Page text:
Baj. Bassoes and janizaries of my guard, Tech. The more he brings, the greater is the
Attend upon the person of your lord, spoil;
The greatest potentate of Africa. For, when they perish by our warlike hands,
Tamb. Techelles and the rest, prepare your We mean to set our footmen on their steeds,
swords; And rifle all those stately janizars.
I mean t'encounter with that Bajazeth. Tamb. But will those kings accompany your
Baj. Kings of Fez, Morocco, I and Argier, lord ?
He calls me Bajazeth, whom you call lord ! Bas. Such as his highness please; but some
Note the presumption of this Scythian slave !must stay
I tell thee, villain, those that lead my horse To rule the provinces he late subdu'd.
Have to their names titles § of dignity; Tamb. (To his Officers] Then fight courage
And dar'st thou bluntly call me Bajazeth! ously : their crowns are yours ;
Tamb. And know, thou Turk, that those which This hand shall set them on your conquering
lead my horse heads,
Shall lead thee captive thorough Africa; That made me emperor of Asia.
And dar’st thou bluntly call me Tamburlaine ? Usum. Let him bring millions infinite of men,
Baj. By Mahomet my kinsman's sepulchre, Unpeopling Western Africa and Greece,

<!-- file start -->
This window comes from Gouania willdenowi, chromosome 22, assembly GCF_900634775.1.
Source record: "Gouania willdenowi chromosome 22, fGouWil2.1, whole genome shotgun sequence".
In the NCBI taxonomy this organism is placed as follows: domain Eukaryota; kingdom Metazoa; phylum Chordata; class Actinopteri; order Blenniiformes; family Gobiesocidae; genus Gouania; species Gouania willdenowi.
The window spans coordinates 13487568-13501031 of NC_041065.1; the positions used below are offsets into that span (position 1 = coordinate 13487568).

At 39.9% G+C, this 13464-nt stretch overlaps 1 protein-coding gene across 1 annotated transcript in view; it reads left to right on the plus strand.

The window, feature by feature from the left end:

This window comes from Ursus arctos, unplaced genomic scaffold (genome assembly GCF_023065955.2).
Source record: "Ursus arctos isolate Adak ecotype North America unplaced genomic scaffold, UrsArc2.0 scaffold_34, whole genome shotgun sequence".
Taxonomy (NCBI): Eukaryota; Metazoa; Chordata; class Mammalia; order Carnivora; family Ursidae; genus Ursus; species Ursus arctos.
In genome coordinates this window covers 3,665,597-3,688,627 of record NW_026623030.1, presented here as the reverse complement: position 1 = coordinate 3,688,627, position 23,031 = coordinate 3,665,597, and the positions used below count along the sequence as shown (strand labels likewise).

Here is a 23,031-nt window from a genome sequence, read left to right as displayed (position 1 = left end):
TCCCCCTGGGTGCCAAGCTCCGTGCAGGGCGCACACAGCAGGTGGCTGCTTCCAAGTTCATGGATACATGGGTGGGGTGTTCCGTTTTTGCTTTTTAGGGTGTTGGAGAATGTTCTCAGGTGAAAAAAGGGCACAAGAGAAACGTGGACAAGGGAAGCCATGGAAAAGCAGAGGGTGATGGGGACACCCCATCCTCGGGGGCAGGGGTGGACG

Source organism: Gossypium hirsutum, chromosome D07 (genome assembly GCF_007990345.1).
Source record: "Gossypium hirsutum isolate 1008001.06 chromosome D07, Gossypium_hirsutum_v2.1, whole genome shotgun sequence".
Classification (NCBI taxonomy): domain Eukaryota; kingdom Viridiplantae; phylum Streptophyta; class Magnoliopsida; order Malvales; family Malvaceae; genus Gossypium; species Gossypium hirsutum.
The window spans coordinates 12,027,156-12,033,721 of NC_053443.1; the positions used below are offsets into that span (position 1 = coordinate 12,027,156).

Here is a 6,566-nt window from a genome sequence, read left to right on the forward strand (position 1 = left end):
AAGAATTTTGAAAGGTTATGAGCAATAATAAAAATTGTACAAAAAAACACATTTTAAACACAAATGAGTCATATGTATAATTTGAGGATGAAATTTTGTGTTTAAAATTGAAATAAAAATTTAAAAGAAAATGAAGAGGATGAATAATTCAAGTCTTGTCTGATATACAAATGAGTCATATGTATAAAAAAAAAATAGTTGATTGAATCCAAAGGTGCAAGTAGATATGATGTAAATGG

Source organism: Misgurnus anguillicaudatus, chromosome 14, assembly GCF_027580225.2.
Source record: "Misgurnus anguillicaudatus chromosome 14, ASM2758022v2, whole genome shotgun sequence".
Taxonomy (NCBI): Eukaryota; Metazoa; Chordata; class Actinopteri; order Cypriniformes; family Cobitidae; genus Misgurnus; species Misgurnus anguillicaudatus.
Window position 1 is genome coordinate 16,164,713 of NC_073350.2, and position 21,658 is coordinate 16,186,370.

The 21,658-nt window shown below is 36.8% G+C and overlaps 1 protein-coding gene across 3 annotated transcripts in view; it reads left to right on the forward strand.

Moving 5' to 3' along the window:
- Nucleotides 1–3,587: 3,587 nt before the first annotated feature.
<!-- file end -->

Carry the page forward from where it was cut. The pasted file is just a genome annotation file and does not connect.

And by the holy Alcoran I swear, Yet we assure us of the victory.
He shall be made a chaste and lustless eunuch, Ther. Even he, that in a trice vanquish'd two And in my sarell || tend my concubines; kings
And all his captains, that thus stoutly stand, More mighty than the Turkish emperor,
Shall draw the chariot of any emperess, Shall rouse him out of Europe, and pursue
Whom I have brought to see their overthrow ! His scatter'd army till they yield or die.
Tamb. By this my sword that conquer'd Tamb. Well said, Theridamas ! speak in that
Thy fall shall make me famous through the For will and shall best fitteth Tamburlaine,
world! Whose smiling stars give him assured hope
I will not tell thee how I'll handle thee, Of martial triumph ere he meet his foes.
But every common soldier of my camp I that am term'd the scourge and wrath God,
Shall smile to see thy miserable state. The only fear and terror of the world,
K. of Pez. What means the ** mighty Turkish
they) So the 8vo.-Omitted in the 4to.
Morocco) Here the old eds. " Moroccus," har. And, when they chance to rest or breathe I a
barism which I have not retained, because previously,
in the stage-direction at the commencement of this act
ş tilles) So the 8vo.—The 4to "title."
Il sarell] i.e. seraglio.
ru] So the 8vo.-The 4to "I will." I to rest or breathe) So the 80.-The 4to "to breath and
** the] So the 8vo.—The 4to "this."